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The FCC’s AWS-3 Spectrum Auction Ends, After $44.9 Billion In Bids

January 29, 2015 - Written By Alexander Maxham

It’s now over. The AWS-3 Spectrum auction is now complete. However, we don’t know who won just yet. The bidding totalled $44.9 billion, which is the most any spectrum auction has made. So it’s obvious this spectrum is definitely in high-demand. This auction is more than doubled the amount that was bid in the 2008 auction for the 700MHz spectrum. That’s the auction that Google was a part of, to keep the 700MHz spectrum open.

For those unaware, the AWS-3 airwaves range from 1700MHz to 2100MHz, so it’s not the 600MHz spectrum we’ve been waiting on. But it’s still valuable. As the winners will likely use it to increase capacity on their existing networks. It’s also important to note that this does not overlap with the spectrum from the AWS-1 spectrum that both T-Mobile and Verizon use.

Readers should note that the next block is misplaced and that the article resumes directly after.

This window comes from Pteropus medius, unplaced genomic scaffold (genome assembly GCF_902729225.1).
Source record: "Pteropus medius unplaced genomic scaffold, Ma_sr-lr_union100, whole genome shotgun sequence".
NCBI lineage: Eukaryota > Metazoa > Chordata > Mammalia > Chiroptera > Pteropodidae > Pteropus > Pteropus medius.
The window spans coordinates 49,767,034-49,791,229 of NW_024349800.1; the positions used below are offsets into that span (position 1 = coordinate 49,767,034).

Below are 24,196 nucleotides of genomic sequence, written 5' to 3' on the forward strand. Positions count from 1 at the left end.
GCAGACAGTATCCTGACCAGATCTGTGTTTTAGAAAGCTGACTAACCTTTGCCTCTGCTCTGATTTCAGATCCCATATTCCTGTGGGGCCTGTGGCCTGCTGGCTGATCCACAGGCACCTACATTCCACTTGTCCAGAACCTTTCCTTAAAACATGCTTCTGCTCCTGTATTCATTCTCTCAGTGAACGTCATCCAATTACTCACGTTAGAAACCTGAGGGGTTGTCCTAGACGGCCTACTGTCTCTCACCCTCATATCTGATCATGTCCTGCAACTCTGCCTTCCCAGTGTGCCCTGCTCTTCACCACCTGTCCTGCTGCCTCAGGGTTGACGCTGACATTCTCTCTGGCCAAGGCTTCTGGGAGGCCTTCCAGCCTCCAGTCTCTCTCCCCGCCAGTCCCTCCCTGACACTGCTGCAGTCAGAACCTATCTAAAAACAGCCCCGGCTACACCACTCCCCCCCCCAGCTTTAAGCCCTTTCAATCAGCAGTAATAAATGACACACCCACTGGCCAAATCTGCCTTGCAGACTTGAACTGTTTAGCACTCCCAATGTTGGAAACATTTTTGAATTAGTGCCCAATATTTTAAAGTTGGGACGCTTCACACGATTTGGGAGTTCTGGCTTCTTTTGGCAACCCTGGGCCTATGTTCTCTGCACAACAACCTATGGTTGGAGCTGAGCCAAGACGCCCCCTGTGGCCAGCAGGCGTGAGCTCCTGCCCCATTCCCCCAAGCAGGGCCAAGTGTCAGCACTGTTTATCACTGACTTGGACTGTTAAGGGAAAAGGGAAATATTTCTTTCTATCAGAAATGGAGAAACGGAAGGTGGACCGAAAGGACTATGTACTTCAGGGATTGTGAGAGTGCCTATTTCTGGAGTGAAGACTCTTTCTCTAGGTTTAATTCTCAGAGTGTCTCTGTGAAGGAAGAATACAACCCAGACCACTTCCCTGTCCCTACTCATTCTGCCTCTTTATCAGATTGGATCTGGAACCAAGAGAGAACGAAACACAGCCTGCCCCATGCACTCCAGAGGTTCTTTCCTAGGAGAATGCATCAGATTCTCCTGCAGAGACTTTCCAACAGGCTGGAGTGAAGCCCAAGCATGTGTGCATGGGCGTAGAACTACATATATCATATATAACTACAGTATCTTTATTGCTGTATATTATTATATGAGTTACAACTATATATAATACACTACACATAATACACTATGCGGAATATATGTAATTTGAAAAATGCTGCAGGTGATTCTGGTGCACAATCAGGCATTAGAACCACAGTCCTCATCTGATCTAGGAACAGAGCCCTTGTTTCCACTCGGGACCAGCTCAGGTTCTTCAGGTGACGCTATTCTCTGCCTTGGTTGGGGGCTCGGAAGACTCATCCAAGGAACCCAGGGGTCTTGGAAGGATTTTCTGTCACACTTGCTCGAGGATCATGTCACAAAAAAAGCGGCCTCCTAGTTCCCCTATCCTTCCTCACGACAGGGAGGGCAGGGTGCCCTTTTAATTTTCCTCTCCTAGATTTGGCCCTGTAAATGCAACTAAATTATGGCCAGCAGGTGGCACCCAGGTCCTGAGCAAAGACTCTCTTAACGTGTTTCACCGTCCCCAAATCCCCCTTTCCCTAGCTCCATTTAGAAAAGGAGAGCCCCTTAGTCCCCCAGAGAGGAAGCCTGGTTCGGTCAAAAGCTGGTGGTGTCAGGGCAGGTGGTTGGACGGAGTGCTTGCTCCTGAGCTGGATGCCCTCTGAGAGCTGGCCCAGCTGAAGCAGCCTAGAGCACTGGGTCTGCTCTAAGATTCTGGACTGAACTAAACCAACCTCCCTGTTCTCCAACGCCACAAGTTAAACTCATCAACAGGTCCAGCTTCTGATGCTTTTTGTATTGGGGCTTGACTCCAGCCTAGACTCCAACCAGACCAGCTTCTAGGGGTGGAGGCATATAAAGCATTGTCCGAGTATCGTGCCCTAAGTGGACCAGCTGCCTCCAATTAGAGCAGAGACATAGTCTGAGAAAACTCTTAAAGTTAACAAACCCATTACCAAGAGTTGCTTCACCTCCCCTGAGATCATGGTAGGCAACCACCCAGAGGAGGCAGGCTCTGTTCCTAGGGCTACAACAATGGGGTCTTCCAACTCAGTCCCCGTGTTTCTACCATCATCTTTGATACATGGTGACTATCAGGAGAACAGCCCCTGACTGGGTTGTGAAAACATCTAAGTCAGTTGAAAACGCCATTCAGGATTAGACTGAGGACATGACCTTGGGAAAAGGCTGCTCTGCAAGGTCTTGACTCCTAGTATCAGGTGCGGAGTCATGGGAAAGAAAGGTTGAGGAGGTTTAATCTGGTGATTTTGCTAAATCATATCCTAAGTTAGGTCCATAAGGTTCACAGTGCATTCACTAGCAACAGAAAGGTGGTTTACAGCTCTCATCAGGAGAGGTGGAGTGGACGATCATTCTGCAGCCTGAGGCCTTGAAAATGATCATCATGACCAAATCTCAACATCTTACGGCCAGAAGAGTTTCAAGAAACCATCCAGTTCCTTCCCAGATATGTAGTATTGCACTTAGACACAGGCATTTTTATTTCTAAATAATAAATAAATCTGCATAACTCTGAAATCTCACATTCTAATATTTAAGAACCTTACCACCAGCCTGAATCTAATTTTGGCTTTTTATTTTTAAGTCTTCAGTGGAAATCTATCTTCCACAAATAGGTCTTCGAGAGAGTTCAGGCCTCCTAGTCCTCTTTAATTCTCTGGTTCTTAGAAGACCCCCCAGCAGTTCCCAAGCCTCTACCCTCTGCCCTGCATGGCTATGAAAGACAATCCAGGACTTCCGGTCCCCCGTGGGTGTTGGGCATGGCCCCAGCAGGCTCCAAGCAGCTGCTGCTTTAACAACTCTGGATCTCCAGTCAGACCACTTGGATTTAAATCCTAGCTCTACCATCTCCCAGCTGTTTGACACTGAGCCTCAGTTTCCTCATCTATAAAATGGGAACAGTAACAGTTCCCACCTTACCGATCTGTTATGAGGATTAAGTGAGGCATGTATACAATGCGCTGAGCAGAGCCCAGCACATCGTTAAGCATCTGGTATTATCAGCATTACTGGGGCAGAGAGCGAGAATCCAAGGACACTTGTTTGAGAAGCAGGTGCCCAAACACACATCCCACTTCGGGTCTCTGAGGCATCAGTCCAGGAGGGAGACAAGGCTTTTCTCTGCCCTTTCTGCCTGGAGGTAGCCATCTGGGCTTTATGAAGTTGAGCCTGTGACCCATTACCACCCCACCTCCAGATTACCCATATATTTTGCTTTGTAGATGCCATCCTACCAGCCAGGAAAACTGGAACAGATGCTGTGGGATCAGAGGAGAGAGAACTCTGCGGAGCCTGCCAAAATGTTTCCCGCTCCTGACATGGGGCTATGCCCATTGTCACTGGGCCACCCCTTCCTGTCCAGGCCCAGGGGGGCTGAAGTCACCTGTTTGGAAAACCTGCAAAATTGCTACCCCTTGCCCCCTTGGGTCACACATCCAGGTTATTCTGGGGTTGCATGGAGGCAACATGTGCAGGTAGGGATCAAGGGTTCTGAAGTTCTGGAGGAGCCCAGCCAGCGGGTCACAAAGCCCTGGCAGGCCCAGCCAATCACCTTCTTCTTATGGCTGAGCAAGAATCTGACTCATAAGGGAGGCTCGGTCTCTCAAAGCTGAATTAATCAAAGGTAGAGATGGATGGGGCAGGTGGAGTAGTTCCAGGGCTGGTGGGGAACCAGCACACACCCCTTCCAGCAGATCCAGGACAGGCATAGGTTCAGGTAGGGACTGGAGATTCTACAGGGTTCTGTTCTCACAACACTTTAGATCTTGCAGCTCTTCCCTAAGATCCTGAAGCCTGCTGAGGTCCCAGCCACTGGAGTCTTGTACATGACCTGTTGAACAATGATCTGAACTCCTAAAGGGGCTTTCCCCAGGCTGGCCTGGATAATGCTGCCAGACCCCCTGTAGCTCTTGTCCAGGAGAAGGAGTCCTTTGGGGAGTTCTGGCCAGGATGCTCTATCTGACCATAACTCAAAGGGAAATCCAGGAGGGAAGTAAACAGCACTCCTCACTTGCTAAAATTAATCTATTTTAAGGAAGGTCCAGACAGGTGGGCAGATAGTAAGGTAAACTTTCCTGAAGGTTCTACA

This auction turned out to be much higher than industry analysts had expected. But we still have the incentive auction for the 600MHz spectrum that TV signals used to run on. Seeing as it’s low-band spectrum, I expect the carriers to be all over that and mortgaging their own houses to get in that auction. Currently, only Verizon and AT&T have a good amount of low-band spectrum, or sub-1GHz spectrum. Sprint has some 800MHz from the Nextel purchase and T-Mobile has some 700MHz they bought from Verizon and some other regional carriers. But if the two of them could get their hands on the 600MHz spectrum, it’d mean much better signal for their networks.

If you don’t know why low-band spectrum is great, it’s because it can cover more area than say the 1700MHz spectrum. Which is why Verizon and AT&T’s signals are much better than T-Mobile and Sprint. So it’s important that the two smaller carriers do well in this auction. T-Mobile’s CEO has already been working with the FCC to make it easier for them and Sprint to win that auction, as AT&T and Verizon do have more money to throw around in this auction than T-Mobile and Sprint, which isn’t really fair.